Satellite Imagery Maps Out How Bad the California Drought Really is in 2014

Caitlin Dempsey


California has been suffering from historical drought conditions.  Almost all of California is experiencing drought conditions.  Many parts of California have received the lowest measurements of rainfall since record keeping began back in 1885.  In the recording period from February 1, 2013, through January 31, 2014, California’s statewide total rainfall average has been only 6.97 inches (177.04 millimeters) of rain fell.  

The normal annual average is 22.51 inches (571.75 millimeters).  According to NOAA, the Central Valley is experiencing Extreme Drought and the greater Los Angeles area has received a Critical Risk forecast by NOAA’s Storm Prediction Center has labeled due to strong winds and very dry conditions.

Viewing California’s 2014 Drought from Space

Drought conditions are so severe, that the effects of the drought can be visually seen and also measured from space.  Last month, NASA released side by side photos taken exactly one year apart that showed how dire the lack on precipitation in the form of snow has been.  

The images, acquired by Suomi NPP satellite’s VIIRS instrument, show parts of California and Nevada taken on January 13, 2013 and the same day in 2014.  The image from 2013 shows normal snow conditions, with most of the Sierra Nevada mountain range and areas towards Nevada almost entirely covered in snow.  

The drastic change is noticeable in the 2014, with almost no snow except at the higher peak locations.  The Coast Range and Cascade Mountains are almost completely devoid of snow.  California typically gets 30% of its water supply from mountain snow but the snow pack is currently 10-30% of normal.  The amount of green vegetation is noticeably greater in the 2013 photo as compared to the mostly brown landscape in the Central Valley.

Snow conditions in January in 2013 and 2014. Source: NASA/NOAA.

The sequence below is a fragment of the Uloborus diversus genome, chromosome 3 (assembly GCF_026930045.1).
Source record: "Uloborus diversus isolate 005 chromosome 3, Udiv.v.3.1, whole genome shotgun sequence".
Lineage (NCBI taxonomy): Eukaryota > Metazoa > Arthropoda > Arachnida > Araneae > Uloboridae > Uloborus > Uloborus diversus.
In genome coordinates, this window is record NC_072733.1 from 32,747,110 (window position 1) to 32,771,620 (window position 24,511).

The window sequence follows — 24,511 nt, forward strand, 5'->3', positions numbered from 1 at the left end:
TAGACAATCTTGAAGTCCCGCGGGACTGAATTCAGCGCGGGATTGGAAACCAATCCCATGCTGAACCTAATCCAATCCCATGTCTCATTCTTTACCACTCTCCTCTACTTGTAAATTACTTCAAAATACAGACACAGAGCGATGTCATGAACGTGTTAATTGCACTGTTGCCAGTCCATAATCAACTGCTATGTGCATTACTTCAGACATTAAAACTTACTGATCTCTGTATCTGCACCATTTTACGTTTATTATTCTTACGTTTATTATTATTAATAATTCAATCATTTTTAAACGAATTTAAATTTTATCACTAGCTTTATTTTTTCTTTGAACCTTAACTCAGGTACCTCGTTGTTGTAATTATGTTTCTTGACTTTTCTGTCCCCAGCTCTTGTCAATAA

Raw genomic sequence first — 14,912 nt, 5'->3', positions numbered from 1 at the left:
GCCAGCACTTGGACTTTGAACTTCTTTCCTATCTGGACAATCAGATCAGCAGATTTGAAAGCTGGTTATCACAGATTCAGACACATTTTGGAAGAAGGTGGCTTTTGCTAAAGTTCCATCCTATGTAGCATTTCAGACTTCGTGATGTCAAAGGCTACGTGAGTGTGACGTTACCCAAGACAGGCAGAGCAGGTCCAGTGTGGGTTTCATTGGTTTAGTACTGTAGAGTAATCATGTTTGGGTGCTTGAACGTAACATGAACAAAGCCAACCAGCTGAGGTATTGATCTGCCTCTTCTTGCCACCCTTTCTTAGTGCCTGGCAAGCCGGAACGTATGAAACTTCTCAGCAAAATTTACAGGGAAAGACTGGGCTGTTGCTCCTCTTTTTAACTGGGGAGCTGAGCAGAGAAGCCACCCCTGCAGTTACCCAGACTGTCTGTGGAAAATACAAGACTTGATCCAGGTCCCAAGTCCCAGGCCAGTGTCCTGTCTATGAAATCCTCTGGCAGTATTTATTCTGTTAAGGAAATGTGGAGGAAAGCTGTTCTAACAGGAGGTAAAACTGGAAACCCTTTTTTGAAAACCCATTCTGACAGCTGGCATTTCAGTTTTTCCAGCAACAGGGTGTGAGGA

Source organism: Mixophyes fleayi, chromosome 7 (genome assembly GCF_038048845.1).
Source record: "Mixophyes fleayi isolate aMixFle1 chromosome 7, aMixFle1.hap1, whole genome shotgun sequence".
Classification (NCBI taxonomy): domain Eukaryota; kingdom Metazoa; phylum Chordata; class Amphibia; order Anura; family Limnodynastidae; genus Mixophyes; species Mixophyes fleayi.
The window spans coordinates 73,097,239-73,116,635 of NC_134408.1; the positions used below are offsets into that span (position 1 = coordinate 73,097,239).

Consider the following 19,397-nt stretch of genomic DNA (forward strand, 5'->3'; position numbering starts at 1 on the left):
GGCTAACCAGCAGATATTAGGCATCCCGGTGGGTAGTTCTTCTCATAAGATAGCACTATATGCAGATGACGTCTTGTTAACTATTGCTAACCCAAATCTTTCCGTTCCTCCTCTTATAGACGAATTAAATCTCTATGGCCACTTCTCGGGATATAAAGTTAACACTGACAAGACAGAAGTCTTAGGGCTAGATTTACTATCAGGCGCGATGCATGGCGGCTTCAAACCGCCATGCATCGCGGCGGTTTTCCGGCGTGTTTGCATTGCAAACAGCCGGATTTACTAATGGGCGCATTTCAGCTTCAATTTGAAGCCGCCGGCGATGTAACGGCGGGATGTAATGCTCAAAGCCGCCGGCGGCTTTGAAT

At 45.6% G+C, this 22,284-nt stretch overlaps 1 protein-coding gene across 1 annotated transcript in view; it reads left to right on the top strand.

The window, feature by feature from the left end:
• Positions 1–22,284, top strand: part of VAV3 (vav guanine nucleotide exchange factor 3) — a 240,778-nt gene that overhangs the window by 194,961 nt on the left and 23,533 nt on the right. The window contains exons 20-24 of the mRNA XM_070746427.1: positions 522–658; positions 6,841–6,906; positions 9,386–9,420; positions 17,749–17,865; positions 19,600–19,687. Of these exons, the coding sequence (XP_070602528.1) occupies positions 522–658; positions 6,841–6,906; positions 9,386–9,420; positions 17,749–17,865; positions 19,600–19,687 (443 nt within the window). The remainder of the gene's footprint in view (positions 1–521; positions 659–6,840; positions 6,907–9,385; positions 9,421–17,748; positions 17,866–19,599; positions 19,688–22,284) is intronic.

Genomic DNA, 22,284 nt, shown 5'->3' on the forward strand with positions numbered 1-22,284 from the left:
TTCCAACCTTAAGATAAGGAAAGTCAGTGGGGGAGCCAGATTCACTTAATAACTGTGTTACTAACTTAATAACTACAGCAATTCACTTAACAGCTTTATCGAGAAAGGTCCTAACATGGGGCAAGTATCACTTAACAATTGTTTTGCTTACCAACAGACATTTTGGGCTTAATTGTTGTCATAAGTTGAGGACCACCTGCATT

Snow conditions in January in 2013 and 2014. Source: NASA/NOAA.

Measuring the Effect of Drought on Vegetation with Remote Sensing in California

NASA has also released a remotely sensed map showing vegetation anomaly in California.  Using data from Moderate Resolution Imaging Spectroradiometer (MODIS) on NASA’s Terra and Aqua satellites, the map shows the results of Normalized Difference Vegetation Index (NDVI), a measure of how plant leaves absorb visible light and reflect infrared light and compares plant health from the period January 17 to February 1, 2014 against ten-year average plant conditions.  

The brownish/tan areas depict plant growth that is less than normal.  Teal areas are where plant growth is higher than normal, and grey is for areas lacking data, mostly due to cloud cover.

Most of the map is shaded brown, reflecting conditions where the lack of precipitation is adversely affecting plant growth.  The areas along the edges of the Sierra Moutains show higher than normal plant growth.  

Unfortunately, this excessive plant growth is not a good sign: “In a normal year, much of the green areas near the mountains would be snow-covered,” said Ramakrishna Nemani, a vegetation sensing expert at NASA’s Ames Research Center. “Since there is not much snow this year, the evergreen vegetation appears anomalously green. In fact, that is bad news for this time of the year.”

Map of vegetation anomaly in California. Source: NASA.
Map of vegetation anomaly in California. Source: NASA.


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About the author
Caitlin Dempsey
Caitlin Dempsey is the editor of Geography Realm and holds a master's degree in Geography from UCLA as well as a Master of Library and Information Science (MLIS) from SJSU.

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